Background: Ketamine provides rapid antidepressant response in those struggling with major depressive disorder (MDD). This study measured acute changes in brain activity over 24 h after a single infusion of ketamine using arterial spin labeled (ASL) functional magnetic resonance imaging (fMRI) in patients with MDD. ASL is a novel technique that provides quantitative values to measure cerebral blood flow (CBF). Methods: A single sub-anesthetic dose (0.5 mg/kg) of ketamine was delivered intravenously. Treatment-refractory patients (n = 11) were assessed at: Baseline (pre-infusion), and approximately 1 h, 6 h, and 24 h post-infusion. Linear mixed-effects models detected changes in CBF with respect to treatment outcome, and results were corrected for false discovery rate (FDR). Results: After ketamine infusion, increased CBF was observed in the thalamus, while decreased CBF was observed in lateral occipital cortex in all patients. Time-by-response interactions were noted in ventral basal ganglia and medial prefrontal cortex, where CBF change differed according to antidepressant response. Limitations: Modest sample size is a limitation of this pilot study; strict statistical correction and visualization of single-subject data attempted to ameliorate this issue. Conclusion: In this pilot study, a sub-anesthetic dose of ketamine was associated with acute neurofunctional changes that may be consistent with altered attention, specifically increased thalamus activity coupled with decreased cortical activity. By contrast, antidepressant response to ketamine was associated with changes in reward-system regions, specifically ventral basal ganglia and medial prefrontal cortex. Further work is needed to determine whether these results generalize to larger samples and/or serial ketamine infusions associated with longer-lasting clinical effects.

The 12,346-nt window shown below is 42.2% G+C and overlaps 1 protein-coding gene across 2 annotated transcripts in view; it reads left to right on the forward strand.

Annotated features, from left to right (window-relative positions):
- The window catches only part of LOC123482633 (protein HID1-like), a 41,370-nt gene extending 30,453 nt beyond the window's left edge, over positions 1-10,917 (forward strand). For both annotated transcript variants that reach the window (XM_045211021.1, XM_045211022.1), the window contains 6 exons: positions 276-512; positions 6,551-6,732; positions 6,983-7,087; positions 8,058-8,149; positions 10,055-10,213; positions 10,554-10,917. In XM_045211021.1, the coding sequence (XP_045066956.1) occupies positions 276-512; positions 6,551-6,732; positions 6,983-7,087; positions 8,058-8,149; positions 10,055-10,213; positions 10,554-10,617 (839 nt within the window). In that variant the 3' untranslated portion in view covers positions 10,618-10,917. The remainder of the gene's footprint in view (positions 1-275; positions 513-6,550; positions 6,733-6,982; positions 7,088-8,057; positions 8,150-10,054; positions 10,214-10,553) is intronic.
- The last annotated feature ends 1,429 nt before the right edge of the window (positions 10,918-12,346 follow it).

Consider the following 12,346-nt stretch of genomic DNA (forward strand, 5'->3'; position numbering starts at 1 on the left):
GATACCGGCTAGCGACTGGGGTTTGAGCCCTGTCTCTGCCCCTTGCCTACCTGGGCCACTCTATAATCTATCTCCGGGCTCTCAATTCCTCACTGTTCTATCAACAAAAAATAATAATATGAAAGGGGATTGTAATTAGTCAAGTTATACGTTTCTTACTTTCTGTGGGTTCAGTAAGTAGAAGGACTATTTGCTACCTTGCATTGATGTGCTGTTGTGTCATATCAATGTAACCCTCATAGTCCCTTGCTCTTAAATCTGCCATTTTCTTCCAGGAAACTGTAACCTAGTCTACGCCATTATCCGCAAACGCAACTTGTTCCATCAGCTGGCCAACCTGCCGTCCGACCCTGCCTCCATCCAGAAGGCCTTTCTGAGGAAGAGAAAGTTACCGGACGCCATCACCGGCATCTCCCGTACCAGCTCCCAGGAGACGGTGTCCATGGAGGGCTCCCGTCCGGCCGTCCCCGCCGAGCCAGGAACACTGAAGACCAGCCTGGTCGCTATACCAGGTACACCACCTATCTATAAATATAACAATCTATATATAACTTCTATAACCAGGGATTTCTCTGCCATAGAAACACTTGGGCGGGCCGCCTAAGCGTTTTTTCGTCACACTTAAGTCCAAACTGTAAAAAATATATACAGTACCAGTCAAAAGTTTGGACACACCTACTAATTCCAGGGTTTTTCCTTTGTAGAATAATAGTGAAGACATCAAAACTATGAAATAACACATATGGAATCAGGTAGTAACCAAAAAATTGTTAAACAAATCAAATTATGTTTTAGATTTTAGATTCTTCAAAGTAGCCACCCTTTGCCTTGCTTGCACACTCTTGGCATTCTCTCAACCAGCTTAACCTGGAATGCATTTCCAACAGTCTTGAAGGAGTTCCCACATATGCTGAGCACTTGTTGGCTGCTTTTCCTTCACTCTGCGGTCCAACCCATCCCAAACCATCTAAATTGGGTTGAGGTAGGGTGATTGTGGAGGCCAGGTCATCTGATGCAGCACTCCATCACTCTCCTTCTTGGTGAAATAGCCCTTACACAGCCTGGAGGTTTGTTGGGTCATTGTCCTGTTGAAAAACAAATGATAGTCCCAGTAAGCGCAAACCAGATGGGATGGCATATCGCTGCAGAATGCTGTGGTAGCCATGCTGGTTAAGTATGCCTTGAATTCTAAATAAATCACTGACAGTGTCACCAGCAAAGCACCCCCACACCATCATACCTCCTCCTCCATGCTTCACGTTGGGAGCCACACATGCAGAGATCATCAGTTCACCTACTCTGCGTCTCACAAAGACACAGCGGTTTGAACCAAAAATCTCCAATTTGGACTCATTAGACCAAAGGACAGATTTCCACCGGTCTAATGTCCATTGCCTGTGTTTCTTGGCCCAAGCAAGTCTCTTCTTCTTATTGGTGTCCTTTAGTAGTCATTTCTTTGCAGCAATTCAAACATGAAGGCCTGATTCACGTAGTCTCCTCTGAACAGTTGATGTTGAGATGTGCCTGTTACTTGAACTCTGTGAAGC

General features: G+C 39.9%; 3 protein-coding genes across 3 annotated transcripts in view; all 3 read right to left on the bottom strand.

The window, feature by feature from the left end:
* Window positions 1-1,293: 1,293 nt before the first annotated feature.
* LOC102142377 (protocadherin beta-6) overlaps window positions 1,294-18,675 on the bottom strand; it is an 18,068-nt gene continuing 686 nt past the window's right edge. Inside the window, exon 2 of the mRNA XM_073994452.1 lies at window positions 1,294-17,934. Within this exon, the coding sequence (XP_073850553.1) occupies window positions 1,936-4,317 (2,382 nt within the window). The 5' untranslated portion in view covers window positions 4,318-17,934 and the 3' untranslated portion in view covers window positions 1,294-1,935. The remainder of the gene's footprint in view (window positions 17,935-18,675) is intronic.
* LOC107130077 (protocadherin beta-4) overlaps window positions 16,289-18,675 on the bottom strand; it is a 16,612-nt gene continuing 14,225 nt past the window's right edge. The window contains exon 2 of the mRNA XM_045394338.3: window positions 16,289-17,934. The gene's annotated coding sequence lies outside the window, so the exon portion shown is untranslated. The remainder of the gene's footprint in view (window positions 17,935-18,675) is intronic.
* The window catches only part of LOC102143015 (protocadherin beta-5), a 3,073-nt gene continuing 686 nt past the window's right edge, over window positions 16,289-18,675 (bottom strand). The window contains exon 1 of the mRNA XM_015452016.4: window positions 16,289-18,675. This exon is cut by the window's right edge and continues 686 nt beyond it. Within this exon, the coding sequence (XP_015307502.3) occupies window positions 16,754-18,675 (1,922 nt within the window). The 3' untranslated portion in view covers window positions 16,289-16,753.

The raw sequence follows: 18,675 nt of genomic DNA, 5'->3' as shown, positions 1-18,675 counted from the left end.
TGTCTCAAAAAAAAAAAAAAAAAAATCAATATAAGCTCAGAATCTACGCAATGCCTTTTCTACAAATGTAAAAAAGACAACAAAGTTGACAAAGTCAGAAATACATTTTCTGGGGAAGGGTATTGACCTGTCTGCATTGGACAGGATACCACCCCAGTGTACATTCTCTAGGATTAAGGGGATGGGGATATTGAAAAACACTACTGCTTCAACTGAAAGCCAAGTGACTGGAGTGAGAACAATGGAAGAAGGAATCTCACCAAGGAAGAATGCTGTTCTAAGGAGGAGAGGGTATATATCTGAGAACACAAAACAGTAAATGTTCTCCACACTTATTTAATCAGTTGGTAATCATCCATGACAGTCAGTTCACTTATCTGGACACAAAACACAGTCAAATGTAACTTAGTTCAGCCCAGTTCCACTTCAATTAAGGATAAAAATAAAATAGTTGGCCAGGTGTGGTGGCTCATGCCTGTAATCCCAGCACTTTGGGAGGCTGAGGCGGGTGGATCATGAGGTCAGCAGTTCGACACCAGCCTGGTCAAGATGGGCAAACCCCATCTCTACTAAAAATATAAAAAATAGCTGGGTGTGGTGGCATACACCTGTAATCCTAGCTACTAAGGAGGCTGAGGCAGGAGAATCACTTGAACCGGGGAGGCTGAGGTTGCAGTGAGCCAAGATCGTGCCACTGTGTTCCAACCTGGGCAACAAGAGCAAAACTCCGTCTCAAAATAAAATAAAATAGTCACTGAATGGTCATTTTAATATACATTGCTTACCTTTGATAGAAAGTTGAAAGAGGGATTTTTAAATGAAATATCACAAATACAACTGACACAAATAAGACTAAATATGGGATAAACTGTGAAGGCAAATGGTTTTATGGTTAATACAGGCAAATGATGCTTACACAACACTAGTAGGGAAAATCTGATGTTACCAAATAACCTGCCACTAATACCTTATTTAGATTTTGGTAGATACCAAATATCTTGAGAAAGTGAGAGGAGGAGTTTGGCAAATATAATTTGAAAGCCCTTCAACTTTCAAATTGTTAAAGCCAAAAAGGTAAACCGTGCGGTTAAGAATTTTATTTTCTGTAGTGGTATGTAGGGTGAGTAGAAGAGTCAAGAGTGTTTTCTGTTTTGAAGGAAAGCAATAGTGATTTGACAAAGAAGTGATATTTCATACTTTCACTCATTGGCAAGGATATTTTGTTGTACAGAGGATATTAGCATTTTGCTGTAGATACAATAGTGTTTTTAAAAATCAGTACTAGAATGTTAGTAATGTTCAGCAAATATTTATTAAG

- Arterial spin labeling
- Cerebral blood flow
- Functional magnetic resonance imaging
- Treatment resistant depression
ASJC Scopus subject areas
- Clinical Neurology
- Psychiatry and Mental health